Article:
12 DIY Thanksgiving Centerpieces

mini pumpkin jar
Photo Credit: Midwest Living

Thanksgiving is right around the corner. After the turkey is picked out and the menu planned, the next step is often creating the perfect table settings.

A lot of time is spent eating, drinking and talking at the dinner table, so the experience should be enjoyable and aesthetically pleasing. Aside from the food, what makes a great Thanksgiving table is a beautiful, seasonally appropriate centerpiece. Here are a few ideas for DIY Thanksgiving centerpieces that create a cozy atmosphere for your guests.

1. Mini Pumpkin Bell Jar

For a quick and easy centerpiece in a pinch, grab a glass bell jar and a plate. Pile miniature pumpkins, gourds or pine cones on top of the plate and cover with the bell jar. Add some glitz by painting the pumpkins with metallic paint or dipping the pinecones in glitter.

Find the tutorial here.

 

harvestpiece

Photo Credit: Martha Stewart

2. Harvest Centerpiece

Thanksgiving is all about being thankful for what you have and sharing in a great meal or harvest.

Bring some of the traditional meaning of the harvest back to the table with this wheat centerpiece. Combine stalks of wheat and dried grasses with some floral tape and tie a lovely satin or jute ribbon around the bunch.

Find the tutorial here

 

burlapandtwine

Photo Credit: Love of Family and Home

3. Rustic Burlap and Twine Centerpiece

This centerpiece combines a lot of elements, but most of the items are cheap, free or recycled.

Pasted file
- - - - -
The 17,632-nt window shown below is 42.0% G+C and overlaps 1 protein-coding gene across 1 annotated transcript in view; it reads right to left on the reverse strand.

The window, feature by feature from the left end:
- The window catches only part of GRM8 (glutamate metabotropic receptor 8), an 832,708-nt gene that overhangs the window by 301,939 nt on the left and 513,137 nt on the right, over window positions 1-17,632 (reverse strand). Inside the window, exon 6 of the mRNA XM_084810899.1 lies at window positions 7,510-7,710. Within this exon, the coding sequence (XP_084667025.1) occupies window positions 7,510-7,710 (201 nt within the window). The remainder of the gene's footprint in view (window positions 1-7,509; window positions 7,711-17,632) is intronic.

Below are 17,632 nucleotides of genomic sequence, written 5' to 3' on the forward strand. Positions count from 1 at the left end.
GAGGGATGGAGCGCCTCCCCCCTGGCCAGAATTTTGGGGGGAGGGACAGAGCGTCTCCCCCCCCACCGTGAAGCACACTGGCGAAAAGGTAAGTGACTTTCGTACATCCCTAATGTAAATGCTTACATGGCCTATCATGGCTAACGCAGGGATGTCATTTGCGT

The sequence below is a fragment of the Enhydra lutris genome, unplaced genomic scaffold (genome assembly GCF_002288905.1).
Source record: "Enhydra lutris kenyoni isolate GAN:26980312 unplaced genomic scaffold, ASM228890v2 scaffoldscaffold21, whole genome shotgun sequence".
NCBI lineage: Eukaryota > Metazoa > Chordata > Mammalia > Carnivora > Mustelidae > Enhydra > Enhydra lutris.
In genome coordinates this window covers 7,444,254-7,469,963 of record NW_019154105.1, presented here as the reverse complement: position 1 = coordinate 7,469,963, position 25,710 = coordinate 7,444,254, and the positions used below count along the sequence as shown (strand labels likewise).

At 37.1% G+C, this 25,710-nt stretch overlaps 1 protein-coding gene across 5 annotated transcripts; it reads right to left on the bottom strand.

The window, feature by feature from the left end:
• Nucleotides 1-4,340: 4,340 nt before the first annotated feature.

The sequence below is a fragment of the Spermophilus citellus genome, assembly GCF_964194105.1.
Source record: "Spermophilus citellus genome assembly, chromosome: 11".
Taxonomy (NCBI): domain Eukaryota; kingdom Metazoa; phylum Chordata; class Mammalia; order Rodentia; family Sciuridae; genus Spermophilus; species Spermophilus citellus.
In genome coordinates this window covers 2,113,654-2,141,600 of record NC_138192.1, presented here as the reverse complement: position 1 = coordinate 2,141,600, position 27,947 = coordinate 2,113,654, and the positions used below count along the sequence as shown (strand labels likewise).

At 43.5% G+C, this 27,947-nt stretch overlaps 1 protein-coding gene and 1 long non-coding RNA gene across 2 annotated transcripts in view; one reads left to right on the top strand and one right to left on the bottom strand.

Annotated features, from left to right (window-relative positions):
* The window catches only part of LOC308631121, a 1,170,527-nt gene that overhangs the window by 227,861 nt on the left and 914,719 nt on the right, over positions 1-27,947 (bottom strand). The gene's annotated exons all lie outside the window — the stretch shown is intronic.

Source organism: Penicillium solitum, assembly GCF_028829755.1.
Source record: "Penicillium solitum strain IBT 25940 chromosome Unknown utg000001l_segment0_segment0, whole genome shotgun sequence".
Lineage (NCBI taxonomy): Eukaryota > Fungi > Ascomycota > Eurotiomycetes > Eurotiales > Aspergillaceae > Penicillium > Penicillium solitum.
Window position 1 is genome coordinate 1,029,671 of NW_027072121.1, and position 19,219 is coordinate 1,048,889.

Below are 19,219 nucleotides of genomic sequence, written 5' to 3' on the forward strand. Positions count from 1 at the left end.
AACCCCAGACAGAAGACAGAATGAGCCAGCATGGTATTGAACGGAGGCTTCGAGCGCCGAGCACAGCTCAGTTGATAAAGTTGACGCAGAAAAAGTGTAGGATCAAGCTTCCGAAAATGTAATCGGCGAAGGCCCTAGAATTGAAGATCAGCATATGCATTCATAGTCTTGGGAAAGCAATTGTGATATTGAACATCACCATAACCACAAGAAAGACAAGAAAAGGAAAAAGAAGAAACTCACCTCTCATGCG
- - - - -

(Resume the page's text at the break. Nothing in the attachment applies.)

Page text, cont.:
Create a tiered look by using glass jars of differing heights. Wrap with burlap and jute string.

You can stencil a monogram on the jute or attach a paper rose or leaf, which there are tutorials for. Just add some acorns and a mini pumpkin to complete the whole look.

Find the tutorial here.

 

logtealight

Photo Credit: Jenna Burger

4. Log Tealight Centerpiece

To create a high-end centerpiece for less, it’s always a good idea to scour your neighborhood for natural finds.

For this tea light holder, a cut log was rescued from curb pickup and holes were drilled with a 1.5” bit. Depending on the season, other natural elements can be added for more of a dressed up look.

Find the tutorial here.

 

winecorkpumpkin

Photo Credit: My Gourmet Connection

5. Wine Cork Pumpkin

All you wine drinkers out there will love this pumpkin centerpiece made from old corks.

Paint both ends of the corks orange and hot glue together in rows of varying lengths to create the shape of the pumpkin. Create leaves from felt and tie jute string or raffia ribbon for an on-the-vine appearance.

Find the tutorial here.

 

sugaredfruit

Photo Credit: Cake Events

6. Sugared Fruit Centerpiece

A classic still-life centerpiece straight from a master painting, sugared fruit is both beautiful and edible.

Assorted fruit, both cut and whole, are brushed with dissolved gelatin and sprinkled with superfine sugar. After standing at room temperature for 24 hours, the fruit is then arranged on a plate, cake stand, or other food display piece, adding edible or silk leaves if desired.

Find the tutorial here.

paintedacorntree

Photo Credit: Better Home and Garden

7. Painted Acorn Tree

Create some quick table art from the trees where you live.

Paint acorns in warm tones and attach yarn or string. Hang them from a jagged branch placed in a vase of a contrasting color. You could also ask your guests to write something they’re thankful for and hang their responses from the branch.